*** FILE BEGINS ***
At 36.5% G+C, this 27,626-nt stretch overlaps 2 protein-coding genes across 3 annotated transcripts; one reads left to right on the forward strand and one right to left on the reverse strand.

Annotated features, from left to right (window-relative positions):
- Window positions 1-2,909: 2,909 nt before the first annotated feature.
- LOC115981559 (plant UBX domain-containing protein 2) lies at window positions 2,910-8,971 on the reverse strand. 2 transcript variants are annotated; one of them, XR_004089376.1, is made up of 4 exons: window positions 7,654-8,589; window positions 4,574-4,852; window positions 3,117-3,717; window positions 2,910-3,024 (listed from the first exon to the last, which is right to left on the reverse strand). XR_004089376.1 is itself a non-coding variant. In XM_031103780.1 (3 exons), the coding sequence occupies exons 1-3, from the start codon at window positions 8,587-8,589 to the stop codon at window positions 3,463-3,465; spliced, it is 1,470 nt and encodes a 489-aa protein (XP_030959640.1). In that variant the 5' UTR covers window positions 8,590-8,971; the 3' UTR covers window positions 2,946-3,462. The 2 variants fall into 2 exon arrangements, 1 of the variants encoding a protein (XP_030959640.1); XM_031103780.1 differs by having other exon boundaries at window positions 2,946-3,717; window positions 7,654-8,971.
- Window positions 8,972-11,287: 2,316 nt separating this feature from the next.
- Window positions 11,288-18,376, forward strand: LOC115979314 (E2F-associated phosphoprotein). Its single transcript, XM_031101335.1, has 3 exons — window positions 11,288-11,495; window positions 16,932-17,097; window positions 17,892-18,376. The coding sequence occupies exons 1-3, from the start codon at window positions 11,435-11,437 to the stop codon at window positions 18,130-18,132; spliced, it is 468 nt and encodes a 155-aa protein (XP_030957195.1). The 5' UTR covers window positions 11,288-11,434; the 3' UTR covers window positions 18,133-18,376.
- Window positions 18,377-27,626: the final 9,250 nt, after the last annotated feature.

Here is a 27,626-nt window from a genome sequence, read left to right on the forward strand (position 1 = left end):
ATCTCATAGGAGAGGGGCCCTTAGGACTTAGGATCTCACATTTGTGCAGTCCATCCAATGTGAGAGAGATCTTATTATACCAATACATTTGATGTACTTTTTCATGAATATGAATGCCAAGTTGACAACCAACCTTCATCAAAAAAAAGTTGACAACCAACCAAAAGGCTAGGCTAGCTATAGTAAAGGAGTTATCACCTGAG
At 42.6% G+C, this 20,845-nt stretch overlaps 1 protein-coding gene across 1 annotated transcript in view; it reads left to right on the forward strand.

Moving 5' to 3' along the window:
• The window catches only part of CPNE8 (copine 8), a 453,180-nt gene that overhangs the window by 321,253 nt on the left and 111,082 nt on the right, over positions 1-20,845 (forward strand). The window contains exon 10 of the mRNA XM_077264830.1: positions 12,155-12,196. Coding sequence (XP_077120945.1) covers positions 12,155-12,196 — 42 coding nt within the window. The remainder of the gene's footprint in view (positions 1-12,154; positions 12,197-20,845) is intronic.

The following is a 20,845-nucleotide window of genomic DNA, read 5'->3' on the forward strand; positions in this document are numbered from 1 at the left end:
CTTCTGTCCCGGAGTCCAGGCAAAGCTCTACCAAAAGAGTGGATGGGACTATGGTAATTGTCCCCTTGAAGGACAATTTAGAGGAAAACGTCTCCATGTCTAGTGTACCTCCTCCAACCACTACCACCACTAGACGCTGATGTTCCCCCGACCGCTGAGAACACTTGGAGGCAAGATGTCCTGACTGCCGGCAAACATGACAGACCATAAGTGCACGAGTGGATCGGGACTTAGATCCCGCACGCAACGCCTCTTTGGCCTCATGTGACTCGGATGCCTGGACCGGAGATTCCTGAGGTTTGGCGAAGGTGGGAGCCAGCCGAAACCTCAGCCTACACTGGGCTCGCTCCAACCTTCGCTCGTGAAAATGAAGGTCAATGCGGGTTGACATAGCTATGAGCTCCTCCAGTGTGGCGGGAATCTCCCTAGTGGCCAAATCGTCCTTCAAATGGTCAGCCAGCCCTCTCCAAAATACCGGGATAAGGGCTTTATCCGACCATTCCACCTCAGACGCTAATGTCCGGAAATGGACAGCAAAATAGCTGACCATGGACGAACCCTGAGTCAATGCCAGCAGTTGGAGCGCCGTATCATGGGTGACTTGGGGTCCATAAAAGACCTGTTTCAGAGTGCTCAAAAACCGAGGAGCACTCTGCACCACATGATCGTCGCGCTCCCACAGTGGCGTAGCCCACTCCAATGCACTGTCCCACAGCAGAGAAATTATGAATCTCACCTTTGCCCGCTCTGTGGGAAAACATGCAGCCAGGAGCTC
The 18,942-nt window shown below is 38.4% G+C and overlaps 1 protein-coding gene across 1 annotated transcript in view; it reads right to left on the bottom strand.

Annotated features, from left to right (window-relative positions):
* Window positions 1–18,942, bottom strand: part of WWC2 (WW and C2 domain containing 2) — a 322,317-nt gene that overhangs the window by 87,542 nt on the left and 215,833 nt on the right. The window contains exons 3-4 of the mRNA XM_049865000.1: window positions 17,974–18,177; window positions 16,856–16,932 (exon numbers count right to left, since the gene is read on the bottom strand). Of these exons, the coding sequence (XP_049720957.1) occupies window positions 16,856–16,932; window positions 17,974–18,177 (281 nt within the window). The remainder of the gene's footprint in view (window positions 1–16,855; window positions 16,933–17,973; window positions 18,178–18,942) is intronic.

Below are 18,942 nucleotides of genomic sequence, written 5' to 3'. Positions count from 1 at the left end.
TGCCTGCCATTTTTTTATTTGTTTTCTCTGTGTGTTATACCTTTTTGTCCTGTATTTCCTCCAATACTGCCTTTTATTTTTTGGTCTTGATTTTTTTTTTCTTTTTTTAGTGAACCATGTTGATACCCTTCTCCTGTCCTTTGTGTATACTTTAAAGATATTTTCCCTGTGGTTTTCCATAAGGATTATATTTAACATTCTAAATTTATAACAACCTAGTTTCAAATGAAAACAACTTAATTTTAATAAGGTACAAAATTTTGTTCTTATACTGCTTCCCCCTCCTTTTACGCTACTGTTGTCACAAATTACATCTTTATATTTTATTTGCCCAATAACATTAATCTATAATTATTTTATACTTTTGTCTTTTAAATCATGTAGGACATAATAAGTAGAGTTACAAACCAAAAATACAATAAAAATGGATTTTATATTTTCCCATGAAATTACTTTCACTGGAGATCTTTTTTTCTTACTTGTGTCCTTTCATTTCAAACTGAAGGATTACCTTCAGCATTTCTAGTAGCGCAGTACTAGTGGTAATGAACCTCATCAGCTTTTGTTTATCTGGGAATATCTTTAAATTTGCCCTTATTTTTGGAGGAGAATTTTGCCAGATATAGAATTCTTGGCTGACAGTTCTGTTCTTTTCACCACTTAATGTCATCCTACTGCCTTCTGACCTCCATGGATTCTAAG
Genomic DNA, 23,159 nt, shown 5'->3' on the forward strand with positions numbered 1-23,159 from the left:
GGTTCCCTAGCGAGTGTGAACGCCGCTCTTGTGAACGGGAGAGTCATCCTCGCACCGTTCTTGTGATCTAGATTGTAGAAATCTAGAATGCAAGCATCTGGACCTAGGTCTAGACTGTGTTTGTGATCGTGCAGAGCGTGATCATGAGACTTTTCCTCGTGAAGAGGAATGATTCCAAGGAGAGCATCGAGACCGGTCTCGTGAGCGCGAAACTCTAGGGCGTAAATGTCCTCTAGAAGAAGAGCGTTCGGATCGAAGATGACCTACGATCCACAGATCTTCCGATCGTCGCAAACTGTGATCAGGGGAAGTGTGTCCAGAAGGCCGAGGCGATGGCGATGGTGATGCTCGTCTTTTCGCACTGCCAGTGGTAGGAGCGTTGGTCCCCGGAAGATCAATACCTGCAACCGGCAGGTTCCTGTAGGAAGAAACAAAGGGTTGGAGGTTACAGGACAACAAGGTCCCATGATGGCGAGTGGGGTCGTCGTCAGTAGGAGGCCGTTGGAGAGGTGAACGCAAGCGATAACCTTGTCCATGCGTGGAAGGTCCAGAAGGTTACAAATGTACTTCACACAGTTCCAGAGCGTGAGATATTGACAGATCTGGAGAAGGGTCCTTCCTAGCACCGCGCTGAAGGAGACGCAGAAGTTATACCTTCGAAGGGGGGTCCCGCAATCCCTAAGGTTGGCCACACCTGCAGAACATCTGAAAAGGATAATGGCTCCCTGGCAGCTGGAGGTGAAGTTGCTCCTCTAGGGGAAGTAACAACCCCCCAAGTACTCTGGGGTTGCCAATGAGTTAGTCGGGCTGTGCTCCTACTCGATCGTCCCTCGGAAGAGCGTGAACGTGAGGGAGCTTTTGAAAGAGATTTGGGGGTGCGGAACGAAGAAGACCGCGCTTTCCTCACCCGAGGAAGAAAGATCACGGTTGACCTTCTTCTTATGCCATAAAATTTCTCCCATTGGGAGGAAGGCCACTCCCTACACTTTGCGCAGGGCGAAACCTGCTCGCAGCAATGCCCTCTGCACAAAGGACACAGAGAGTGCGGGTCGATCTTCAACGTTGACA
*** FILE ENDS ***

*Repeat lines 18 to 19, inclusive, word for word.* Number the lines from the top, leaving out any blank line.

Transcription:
Below are 18,942 nucleotides of genomic sequence, written 5' to 3'. Positions count from 1 at the left end.
TGCCTGCCATTTTTTTATTTGTTTTCTCTGTGTGTTATACCTTTTTGTCCTGTATTTCCTCCAATACTGCCTTTTATTTTTTGGTCTTGATTTTTTTTTTCTTTTTTTAGTGAACCATGTTGATACCCTTCTCCTGTCCTTTGTGTATACTTTAAAGATATTTTCCCTGTGGTTTTCCATAAGGATTATATTTAACATTCTAAATTTATAACAACCTAGTTTCAAATGAAAACAACTTAATTTTAATAAGGTACAAAATTTTGTTCTTATACTGCTTCCCCCTCCTTTTACGCTACTGTTGTCACAAATTACATCTTTATATTTTATTTGCCCAATAACATTAATCTATAATTATTTTATACTTTTGTCTTTTAAATCATGTAGGACATAATAAGTAGAGTTACAAACCAAAAATACAATAAAAATGGATTTTATATTTTCCCATGAAATTACTTTCACTGGAGATCTTTTTTTCTTACTTGTGTCCTTTCATTTCAAACTGAAGGATTACCTTCAGCATTTCTAGTAGCGCAGTACTAGTGGTAATGAACCTCATCAGCTTTTGTTTATCTGGGAATATCTTTAAATTTGCCCTTATTTTTGGAGGAGAATTTTGCCAGATATAGAATTCTTGGCTGACAGTTCTGTTCTTTTCACCACTTAATGTCATCCTACTGCCTTCTGACCTCCATGGATTCTAAG